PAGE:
A step-by-step guide on writing and running smart contract test on the local blockchain.

by Kevin Wong

Writing Tests and Interacting with the Smart Contract

Welcome back reader.

Previously, we have learned how to get started with using truffle to migrate your smart contract to a local Ethereum client. Now, we will look into writing some tests for your smart contract and make your smart contract bug free. Or close to it.

Refer to the repository here: https://github.com/wertykevin91/eth-intro-tutorial

Types of Tests

There are 2 kinds of tests available for truffle. One is testing using solidity smart contracts, the other is testing using plain ol’ javascript. Within javascript, you have two format you can write your tests in, which is the .then promise format or the async/await format. This guide will cover using only the async version of the javascript tests for brevity.

Additional Installations

Before we begin, let’s install and additional NPM library to help us handle big numbers better. Install https://www.npmjs.com/package/bignumber.js by using the command

> npm i bignumber.js

This will not work if you did not initialize NPM as mentioned in the first article.

Before We Begin

Restarted your ganache instance? You can append the –reset (truffle migrate –reset) option to the end of the migration to make sure the migration runs smoothly. Alternatively.. You can delete the build folder if reset does not work. Read more here.


We start by creating our file for the test within the test folder.

Feel free to name it whatever you want. Declare the package bignumber and the artifact for our contract.

Next, we will use the contract function to create an environment for our tests.

The contract function redeploys the contract so that our contract starts with a clean slate. Contract also provides us with the accounts that are available. Don’t forget, you can also get the web3 instance that has already been configured in here. (Note: A web3 instance is also available in the migration deployment back in the first article.)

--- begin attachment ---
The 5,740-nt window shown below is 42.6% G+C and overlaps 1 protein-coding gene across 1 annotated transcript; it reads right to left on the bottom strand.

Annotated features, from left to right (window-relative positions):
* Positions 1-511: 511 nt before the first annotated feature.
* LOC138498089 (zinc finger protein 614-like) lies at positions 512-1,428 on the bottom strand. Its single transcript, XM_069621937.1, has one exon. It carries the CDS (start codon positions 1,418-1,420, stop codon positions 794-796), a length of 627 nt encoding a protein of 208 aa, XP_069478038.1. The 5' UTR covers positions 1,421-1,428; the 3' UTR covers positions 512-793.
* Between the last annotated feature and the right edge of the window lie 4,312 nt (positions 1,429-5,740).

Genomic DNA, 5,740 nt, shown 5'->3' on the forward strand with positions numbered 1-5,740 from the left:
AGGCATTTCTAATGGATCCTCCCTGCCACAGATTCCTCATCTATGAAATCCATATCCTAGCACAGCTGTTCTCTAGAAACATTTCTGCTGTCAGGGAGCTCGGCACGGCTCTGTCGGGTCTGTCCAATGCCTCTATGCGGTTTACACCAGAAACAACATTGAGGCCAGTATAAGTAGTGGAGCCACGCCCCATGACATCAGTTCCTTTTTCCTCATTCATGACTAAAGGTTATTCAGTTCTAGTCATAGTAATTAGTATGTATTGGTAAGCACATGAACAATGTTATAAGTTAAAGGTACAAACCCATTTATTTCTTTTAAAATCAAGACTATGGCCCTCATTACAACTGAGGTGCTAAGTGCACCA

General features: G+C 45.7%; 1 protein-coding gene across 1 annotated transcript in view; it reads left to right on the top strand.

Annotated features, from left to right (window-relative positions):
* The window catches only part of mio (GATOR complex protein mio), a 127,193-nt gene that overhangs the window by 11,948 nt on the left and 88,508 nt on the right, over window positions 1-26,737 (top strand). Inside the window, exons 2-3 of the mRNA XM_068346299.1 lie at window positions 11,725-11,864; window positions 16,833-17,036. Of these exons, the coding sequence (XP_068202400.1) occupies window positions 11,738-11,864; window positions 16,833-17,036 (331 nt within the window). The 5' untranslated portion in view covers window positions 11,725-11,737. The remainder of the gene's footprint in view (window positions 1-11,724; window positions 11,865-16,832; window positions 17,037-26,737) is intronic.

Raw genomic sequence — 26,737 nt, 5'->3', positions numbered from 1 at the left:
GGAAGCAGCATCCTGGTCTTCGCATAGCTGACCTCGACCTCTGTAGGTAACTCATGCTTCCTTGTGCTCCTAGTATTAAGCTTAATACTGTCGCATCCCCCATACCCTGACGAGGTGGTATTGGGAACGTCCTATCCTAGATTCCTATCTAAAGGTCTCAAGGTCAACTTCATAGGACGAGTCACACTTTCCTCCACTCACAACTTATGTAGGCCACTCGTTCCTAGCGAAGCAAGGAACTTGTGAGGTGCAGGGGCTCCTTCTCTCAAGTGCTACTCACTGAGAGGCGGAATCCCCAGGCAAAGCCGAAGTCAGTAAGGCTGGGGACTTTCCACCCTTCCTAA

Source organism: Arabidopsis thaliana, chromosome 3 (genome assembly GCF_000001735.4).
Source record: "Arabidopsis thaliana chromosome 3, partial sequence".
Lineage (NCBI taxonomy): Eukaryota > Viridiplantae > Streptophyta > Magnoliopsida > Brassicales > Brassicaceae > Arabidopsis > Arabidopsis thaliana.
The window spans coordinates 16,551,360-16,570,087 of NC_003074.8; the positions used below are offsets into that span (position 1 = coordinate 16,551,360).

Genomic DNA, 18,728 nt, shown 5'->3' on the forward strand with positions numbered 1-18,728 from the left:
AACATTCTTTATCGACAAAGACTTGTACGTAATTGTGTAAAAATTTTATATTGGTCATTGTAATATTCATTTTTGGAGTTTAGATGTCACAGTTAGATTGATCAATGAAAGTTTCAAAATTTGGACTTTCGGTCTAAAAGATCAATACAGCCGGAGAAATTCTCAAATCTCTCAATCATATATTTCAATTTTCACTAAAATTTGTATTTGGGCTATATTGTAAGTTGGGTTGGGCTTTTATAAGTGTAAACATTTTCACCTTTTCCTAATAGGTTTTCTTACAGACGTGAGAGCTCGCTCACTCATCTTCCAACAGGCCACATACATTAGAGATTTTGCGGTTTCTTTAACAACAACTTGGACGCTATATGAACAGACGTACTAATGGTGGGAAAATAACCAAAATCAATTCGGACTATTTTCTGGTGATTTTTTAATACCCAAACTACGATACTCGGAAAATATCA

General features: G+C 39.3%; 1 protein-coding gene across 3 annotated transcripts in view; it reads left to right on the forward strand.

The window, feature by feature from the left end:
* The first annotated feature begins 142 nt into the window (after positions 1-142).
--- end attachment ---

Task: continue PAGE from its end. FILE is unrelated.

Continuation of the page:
What is a web3 you might ask? Web3 is a Ethereum compatible Javascript API which allows us to interface with the Ethereum blockchain and create wonderful applications.

A quick side note before we continue. The technical ecosystem for Ethereum is ever changing and something new could be outdated within weeks. Even as I was penning this short guide, I had to revise quite a few things because they don’t work/are not compatible with the latest version.

With that out of the way,

Create a test as shown above. The contract abstraction starts deploying the contract before executing the tests within. The it block encapsulates the different assert statements and contract calls and catches exceptions thrown within it. Truffle uses mocha for the tests framework and you can read more about Mocha here.

Let’s run through the content of the it block.

  1. We take the the HelloWorld contract artifact and wait until it is completely deployed. The deployment uses your code from the deploy migration file and is only flagged as deployed once the deploy migration file is fully ran. The deployed function will return an instance of the HelloWorld contract.